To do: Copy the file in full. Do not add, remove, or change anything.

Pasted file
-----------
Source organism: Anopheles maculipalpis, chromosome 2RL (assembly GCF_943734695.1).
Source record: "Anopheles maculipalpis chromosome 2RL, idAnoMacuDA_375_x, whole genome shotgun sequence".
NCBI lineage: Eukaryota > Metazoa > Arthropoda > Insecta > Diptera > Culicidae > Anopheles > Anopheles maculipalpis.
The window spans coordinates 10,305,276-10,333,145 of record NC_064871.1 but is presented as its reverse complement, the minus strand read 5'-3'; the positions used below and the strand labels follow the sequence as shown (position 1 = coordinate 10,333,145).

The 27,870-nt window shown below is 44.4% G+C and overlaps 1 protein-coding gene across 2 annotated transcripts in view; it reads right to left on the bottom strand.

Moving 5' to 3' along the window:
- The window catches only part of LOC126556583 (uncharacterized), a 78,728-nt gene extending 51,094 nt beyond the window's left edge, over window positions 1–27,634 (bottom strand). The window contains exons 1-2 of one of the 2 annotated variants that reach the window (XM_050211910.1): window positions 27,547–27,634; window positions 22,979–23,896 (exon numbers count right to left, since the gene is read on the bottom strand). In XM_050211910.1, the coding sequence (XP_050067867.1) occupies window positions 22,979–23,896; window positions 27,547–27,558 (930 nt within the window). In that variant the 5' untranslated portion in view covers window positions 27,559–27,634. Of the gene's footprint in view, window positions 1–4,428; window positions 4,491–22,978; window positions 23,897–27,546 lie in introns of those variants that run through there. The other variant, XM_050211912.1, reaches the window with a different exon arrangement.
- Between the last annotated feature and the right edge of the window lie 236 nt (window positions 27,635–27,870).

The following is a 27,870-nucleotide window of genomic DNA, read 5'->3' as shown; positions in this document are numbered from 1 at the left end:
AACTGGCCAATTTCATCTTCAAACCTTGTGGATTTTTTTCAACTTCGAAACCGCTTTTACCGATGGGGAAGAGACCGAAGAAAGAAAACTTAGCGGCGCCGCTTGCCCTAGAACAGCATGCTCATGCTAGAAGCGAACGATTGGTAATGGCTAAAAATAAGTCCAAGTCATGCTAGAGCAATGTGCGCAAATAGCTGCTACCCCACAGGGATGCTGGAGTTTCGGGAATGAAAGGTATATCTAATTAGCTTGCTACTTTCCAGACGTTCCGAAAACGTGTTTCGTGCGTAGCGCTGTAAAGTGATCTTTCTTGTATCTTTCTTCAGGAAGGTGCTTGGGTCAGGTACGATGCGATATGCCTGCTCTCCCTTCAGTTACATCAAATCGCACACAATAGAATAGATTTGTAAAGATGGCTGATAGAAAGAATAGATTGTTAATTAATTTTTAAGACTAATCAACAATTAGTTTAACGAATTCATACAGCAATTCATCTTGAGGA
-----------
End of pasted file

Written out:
Source organism: Anopheles maculipalpis, chromosome 2RL (assembly GCF_943734695.1).
Source record: "Anopheles maculipalpis chromosome 2RL, idAnoMacuDA_375_x, whole genome shotgun sequence".
NCBI lineage: Eukaryota > Metazoa > Arthropoda > Insecta > Diptera > Culicidae > Anopheles > Anopheles maculipalpis.
The window spans coordinates 10,305,276-10,333,145 of record NC_064871.1 but is presented as its reverse complement, the minus strand read 5'-3'; the positions used below and the strand labels follow the sequence as shown (position 1 = coordinate 10,333,145).

The 27,870-nt window shown below is 44.4% G+C and overlaps 1 protein-coding gene across 2 annotated transcripts in view; it reads right to left on the bottom strand.

Moving 5' to 3' along the window:
- The window catches only part of LOC126556583 (uncharacterized), a 78,728-nt gene extending 51,094 nt beyond the window's left edge, over window positions 1–27,634 (bottom strand). The window contains exons 1-2 of one of the 2 annotated variants that reach the window (XM_050211910.1): window positions 27,547–27,634; window positions 22,979–23,896 (exon numbers count right to left, since the gene is read on the bottom strand). In XM_050211910.1, the coding sequence (XP_050067867.1) occupies window positions 22,979–23,896; window positions 27,547–27,558 (930 nt within the window). In that variant the 5' untranslated portion in view covers window positions 27,559–27,634. Of the gene's footprint in view, window positions 1–4,428; window positions 4,491–22,978; window positions 23,897–27,546 lie in introns of those variants that run through there. The other variant, XM_050211912.1, reaches the window with a different exon arrangement.
- Between the last annotated feature and the right edge of the window lie 236 nt (window positions 27,635–27,870).

The following is a 27,870-nucleotide window of genomic DNA, read 5'->3' as shown; positions in this document are numbered from 1 at the left end:
AACTGGCCAATTTCATCTTCAAACCTTGTGGATTTTTTTCAACTTCGAAACCGCTTTTACCGATGGGGAAGAGACCGAAGAAAGAAAACTTAGCGGCGCCGCTTGCCCTAGAACAGCATGCTCATGCTAGAAGCGAACGATTGGTAATGGCTAAAAATAAGTCCAAGTCATGCTAGAGCAATGTGCGCAAATAGCTGCTACCCCACAGGGATGCTGGAGTTTCGGGAATGAAAGGTATATCTAATTAGCTTGCTACTTTCCAGACGTTCCGAAAACGTGTTTCGTGCGTAGCGCTGTAAAGTGATCTTTCTTGTATCTTTCTTCAGGAAGGTGCTTGGGTCAGGTACGATGCGATATGCCTGCTCTCCCTTCAGTTACATCAAATCGCACACAATAGAATAGATTTGTAAAGATGGCTGATAGAAAGAATAGATTGTTAATTAATTTTTAAGACTAATCAACAATTAGTTTAACGAATTCATACAGCAATTCATCTTGAGGA